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Tuesday, January 26, 2021

Meditation’s role in resolving life’s hindrances

Columnist and Australian pioneer of the practice of mindfulness, Charlotte Thaarup, discusses how meditation can help see and resolve life’s five hindrances for contentment.


Have you ever tried meditation but given up because you feel it isn’t working for you?

“My mind is all over the place”, “I tend to fall asleep”, “I keep thinking of all the things that I have to do”, “I keep thinking how hopeless I am at this”, “I am not doing it right”, and, “I have stopped doing it because it doesn’t really make much of a difference anyway”.

These are some of the comments that are often made as people try meditation or the first time.

“I just can’t focus”, “I feel overwhelmed”, “I am so tired”, “I am so busy”, “I often feel not good enough, like I am a failure and I can never stick to anything so what is the point anyway?”

But these are the comments those people are often making about how they generally feel. Can you see the similarity?

More than 2,600 years ago, Buddha identified five hindrances – the obstacles that we face when trying to experience calm, wisdom and kindness – and the ways to overcome them. They were first applied to meditation, but they can just as easily be applied to life.

The obstacles are about attachment, energy, and doubt. Meditation can help find a middle way; the balance between wanting and not wanting, between tiredness and too much energy, and between doubt and belief.

The two dimensions of attachment are desire and aversion.

Desire is wanting can be focused on physical pleasure such as food, sex, warmth, or just wanting to feel good.

We feel like we need more of it to reinforce how special we are or just because it felt so good. When we have been praised for something we do, and we want to have more of it.

Aversion is when we want what we are experiencing to go away. It might be in traffic where we feel that other drivers are all idiots and they should go faster, or it might be a situation we are in at work or at home.

It might be that we find the people we are with wrong, irritating or stupid and we believe that if they would disappear we would feel good.

The way to manage these dimensions is to know that both delight and pain are the result of temporary confluences and will fall away. They are not personal.

Australian pioneer of the practice of mindfulness, Charlotte Thaarup.

Appreciate joy without grasping for it to last. Take delight in the joy you are feeling without attachment.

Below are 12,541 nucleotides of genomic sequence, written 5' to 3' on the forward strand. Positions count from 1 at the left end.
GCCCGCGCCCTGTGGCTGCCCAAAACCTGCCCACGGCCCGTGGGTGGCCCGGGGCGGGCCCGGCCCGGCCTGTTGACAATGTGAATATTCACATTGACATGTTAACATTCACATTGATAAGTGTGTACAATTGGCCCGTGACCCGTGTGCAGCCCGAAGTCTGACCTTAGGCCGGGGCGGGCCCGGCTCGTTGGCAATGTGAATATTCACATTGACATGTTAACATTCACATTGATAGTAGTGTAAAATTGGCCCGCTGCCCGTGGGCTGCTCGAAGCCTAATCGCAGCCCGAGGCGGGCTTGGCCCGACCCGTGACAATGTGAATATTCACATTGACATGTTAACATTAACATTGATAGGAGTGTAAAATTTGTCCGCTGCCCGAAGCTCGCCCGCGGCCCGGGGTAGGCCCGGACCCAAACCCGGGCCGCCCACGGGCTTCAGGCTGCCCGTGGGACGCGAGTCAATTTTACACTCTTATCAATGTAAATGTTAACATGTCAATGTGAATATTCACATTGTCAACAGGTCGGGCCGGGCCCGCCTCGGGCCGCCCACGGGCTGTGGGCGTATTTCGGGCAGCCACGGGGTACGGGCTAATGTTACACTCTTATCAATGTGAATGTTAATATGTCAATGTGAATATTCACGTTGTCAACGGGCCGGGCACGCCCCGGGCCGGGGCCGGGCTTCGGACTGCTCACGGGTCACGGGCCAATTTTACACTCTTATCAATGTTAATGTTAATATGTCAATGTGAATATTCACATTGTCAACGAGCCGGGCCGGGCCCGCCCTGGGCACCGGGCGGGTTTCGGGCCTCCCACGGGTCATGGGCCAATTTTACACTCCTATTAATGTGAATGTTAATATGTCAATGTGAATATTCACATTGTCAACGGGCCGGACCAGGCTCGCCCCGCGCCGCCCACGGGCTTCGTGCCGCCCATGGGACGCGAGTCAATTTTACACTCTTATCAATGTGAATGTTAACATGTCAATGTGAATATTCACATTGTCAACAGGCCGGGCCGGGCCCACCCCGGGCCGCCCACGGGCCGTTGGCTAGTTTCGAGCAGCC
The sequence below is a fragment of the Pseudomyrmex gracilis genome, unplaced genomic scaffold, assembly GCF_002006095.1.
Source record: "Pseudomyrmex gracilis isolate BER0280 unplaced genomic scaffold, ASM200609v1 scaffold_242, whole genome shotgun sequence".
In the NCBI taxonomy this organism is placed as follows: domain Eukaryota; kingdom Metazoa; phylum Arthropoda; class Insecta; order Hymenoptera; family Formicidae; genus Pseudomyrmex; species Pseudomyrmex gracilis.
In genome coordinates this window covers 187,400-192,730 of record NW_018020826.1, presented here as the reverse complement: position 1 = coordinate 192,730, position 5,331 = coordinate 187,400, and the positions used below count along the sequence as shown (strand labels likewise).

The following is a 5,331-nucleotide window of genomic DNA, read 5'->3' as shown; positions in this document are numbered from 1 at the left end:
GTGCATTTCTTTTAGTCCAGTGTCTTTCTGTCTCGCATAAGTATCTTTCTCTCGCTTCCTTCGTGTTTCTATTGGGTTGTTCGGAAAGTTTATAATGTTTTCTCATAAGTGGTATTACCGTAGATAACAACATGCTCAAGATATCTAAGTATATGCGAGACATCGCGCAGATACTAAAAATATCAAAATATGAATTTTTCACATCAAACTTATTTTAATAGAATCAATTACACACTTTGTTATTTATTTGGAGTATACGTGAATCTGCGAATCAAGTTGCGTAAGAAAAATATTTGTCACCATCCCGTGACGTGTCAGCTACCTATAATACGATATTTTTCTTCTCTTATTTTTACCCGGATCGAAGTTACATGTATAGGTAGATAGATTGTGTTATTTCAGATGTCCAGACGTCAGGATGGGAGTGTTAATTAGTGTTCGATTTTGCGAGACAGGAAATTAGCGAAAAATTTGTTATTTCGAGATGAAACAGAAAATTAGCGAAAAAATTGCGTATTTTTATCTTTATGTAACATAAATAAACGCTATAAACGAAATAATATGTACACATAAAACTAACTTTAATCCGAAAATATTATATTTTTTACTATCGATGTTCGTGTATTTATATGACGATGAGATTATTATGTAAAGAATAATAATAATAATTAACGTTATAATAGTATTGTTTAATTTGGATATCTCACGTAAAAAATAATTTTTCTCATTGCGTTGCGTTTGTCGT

The more we make our experiences personal, the more we will suffer, irrespective of whether they are pleasant or unpleasant. 

There are two mindfulness tools that can help here. If you are having an issue with another person, do the Loving Kindness or LINK meditation.

Another way to soothe aversion is to do the Dear Body tool to go into the pain and investigate the body sensation you experience.

Just be curious about how the aversion shows up in the body and then give it your kind attention and then watch what happens.

Then there is tiredness or sleepiness, which is about not having enough energy. The first thing to do here is check that you are getting enough sleep.

If you start to use meditation, it is also important to consider the right time to do it. Just before bed or after waking up is not always ideal. Try meditating just after a walk or after a shower or bath.

Restlessness is the fourth hindrance. This is about too much energy, anxiety, a monkey mind full of to-do-lists. Endless chatter and commentary. Meditation can help shift attention back to your body or your breath while you deal with your thoughts as just “funny little thoughts”! 

Walking meditation or another form of moving meditation can also help keep the attention in the body to help you stay out of your head.

The final hindrance is doubt. There are two types – little doubt and big doubt.  Little doubt is self-doubt and big doubt is universal doubt. 

Little doubt says: “I am not doing this right, I am different, I am a fraud”. Big doubt is wondering why you are doing certain things. “This is pointless.” 

The antidote to doubt is being present and trusting. For little doubt it is self -compassion and reassurance and for big doubt it is about interrupting those thoughts and coming back to the experience.

Mediation helps you to lose the attachment and reflect on doubt with kind curiosity knowing that sometimes you will never know. 

There are many forms of meditation. Explore what works for you. I have some free meditations on my website that you are welcome to try.

Charlotte Thaarup is also contributing to the University of Newcastle’s new Executive Master of Business Administration (MBA) with modules on Mindful Leadership.